- U.S. economy adds 339,000 payroll jobs in May.
- The unemployment rate moves up to 3.7%.
- Job openings rise for first time since December.
- The ISM manufacturing index eases a bit in May.
- Mortgage rates jump nearly a quarter point.
- Diesel prices fall for the sixth straight week.
- Revisions show weaker trucking employment.
- Trucking revocations rise sharply in May.
- Truck spot rates are mixed after Roadcheck week.
- Intermodal volumes are still rosy in Q2.
- Rail service levels hold near historical averages.
- Three sectors drive economically sensitive freight.
The labor market dominated economic indicators this week with a sharp increase in payroll employment during May and a modestly higher number of job openings in April.
Even with those robust results there were signs of loosening, however. For example, May saw the largest monthly increase in the number of unemployed individuals since the April 2020 contraction.
The U.S. added 339,000 payroll jobs, seasonally adjusted, in May, and the Bureau of Labor Statistics revised earlier March and April estimates higher by a net of 93,000. Payroll employment in May was up 2.7% y/y and 2.5% higher than February 2020.
Although payroll employment as measured by the BLS establishment survey is still quite robust, the BLS household survey revealed a few signs of weakness. Employment as measured by the household survey fell by 310,000 – the first decrease since November and the largest since April 2022.
Meanwhile, 440,000 more individuals were unemployed in May than in April, according to the household survey. That increase is the largest since the 15.9 million surge due to lockdowns in April 2020. The closest increase in unemployment during that period was 303,000 in August 2022.
The unemployment rate rose to 3.7% from 3.4% in April. The rate has been in that range since March of last year. The labor participation rate held at 62.6% for the third straight month.
Payroll employment was broadly stronger throughout the economy with the largest gains occurring in private education and health services at 97,000 jobs added, seasonally adjusted. Leisure and hospitality, which frequently has led job growth during the recovery, was only the fourth largest gainer at 48,000 jobs added and is still 349,000 jobs behind February 2020, seasonally adjusted.
Only two major sectors – information and manufacturing – saw job losses versus April. The decline in manufacturing was only 2,000 jobs, although a 10,500-job increase in transportation equipment manufacturing offset decreases in most other manufacturing sectors.
Employment in trade, transportation, and utilities was up by 37,000. Retail trade jobs rose by 11,600, mostly due to general merchandise retailers.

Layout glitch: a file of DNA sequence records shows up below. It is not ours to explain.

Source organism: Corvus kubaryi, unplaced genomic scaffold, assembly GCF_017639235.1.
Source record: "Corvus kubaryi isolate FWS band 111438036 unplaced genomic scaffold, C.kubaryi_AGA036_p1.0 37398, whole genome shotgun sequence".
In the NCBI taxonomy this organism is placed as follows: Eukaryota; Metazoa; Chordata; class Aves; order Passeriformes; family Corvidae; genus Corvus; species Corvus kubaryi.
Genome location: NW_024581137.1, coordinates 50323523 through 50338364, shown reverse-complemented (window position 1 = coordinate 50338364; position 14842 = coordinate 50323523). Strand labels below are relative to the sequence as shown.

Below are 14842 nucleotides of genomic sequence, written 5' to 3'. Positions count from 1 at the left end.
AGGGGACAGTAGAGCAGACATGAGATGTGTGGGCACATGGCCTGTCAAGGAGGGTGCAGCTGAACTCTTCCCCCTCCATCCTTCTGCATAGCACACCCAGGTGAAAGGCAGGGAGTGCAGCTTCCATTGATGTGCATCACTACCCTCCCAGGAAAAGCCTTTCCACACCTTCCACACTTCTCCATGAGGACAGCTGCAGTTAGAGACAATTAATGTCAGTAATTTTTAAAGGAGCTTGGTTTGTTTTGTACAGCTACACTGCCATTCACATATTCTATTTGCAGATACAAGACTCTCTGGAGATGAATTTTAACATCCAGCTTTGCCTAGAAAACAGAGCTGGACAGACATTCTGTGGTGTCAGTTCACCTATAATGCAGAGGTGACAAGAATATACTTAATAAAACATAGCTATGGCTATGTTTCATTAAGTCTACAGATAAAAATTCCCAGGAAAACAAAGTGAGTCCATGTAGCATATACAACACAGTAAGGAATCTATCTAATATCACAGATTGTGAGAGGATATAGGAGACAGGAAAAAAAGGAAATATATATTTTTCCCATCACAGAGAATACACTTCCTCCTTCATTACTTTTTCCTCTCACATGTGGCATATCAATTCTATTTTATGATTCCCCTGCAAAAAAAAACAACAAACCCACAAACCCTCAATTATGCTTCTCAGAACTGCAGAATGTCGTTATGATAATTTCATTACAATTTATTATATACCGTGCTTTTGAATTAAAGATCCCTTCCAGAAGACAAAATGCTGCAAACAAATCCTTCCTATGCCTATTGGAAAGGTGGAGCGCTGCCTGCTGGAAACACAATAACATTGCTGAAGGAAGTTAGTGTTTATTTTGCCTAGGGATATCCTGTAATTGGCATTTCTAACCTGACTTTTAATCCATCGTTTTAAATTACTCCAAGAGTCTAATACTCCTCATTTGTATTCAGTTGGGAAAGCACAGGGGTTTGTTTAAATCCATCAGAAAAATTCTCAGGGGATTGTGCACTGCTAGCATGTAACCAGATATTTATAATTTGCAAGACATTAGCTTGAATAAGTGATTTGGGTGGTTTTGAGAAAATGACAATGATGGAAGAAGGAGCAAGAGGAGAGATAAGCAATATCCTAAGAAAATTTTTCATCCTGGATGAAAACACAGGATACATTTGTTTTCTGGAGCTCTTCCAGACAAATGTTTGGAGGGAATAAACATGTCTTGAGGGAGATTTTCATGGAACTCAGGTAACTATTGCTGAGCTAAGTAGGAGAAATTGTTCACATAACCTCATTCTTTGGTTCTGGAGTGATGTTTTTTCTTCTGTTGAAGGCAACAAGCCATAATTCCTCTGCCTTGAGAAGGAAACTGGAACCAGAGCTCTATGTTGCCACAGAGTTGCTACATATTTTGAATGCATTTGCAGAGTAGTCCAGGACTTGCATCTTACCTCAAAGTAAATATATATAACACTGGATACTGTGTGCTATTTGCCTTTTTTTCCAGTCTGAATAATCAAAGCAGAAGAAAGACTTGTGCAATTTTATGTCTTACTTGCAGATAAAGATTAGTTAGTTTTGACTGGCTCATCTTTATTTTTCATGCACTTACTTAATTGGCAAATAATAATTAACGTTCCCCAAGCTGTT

Transportation and warehousing jobs rose more than 24,000 due mostly to transit and ground passenger transportation (up 11,800) and couriers and messengers (up 8,200). The latter industry – commonly known as parcel and local delivery – also saw a 14,100-job upward revision of April estimates.
Warehousing and storage jobs continued to fade a bit after the extraordinary pandemic-era gains that peaked in June 2022. Job levels have been down y/y for the past three months. Before March, warehousing and storage had not seen a negative y/y comparison since July 2010. (For a discussion of trucking jobs, see the Trucking section below.)
After three straight months of decreases, unfilled job positions at the end of April were 3.7% higher than at the end of March. Job openings totaled 10.1 million, which is 16% below the record of just over 12 million in March 2022 but still more than 44% higher than at the end of February 2020.
Job quits, which generally have been on a downward trend for the past year, declined 1.3% m/m in April. Quits are down nearly 16% from the peak of the so-called “Great Resignation” in November 2021 and are up only 8.7% versus February 2020.
ISM manufacturing index
The closely watched Institute for Supply Management’s manufacturing index eased two-tenths of a point to 46.9% in May. Readings under 50% indicate contraction, which has been the situation for the ISM index for the past seven months.
While the deterioration in the overall index was small, a concern for future freight volume was a 3.1-point drop in the new orders component of the index to 42.6%. The data was not all bad, however, as the production component increased 2.2 points to 51.1% after five straight months in contraction territory.
Mortgage rates moved sharply higher in the latest week. According to Freddie Mac, the average rate on a 30-year fixed-rate mortgage rose 0.22-point in to 6.79%, which is the highest rate since October. The increase also is the largest since October and followed a notable gain during the prior week.
Freddie Mac attributed recent gains to expectations of another Federal Rate increase. It expects buying demand to weaken as rates approach 7%.
Diesel and petroleum prices
The national average price of diesel declined 2.8 cents to $3.855 a gallon during the week ended May 29. Diesel prices have now fallen for six straight weeks and in 16 of the past 17 weeks. Prices on average fell in all regions. The national average price is down nearly 77 cents over the past 17 weeks and almost $1.96 since hitting a record in June 2022.
Diesel prices could continue to fall. Crude oil is still trading around $70 a barrel. Distillate inventories had been falling, but in the latest week they moved higher. Moreover, distillate production has risen for five straight weeks after declines in April.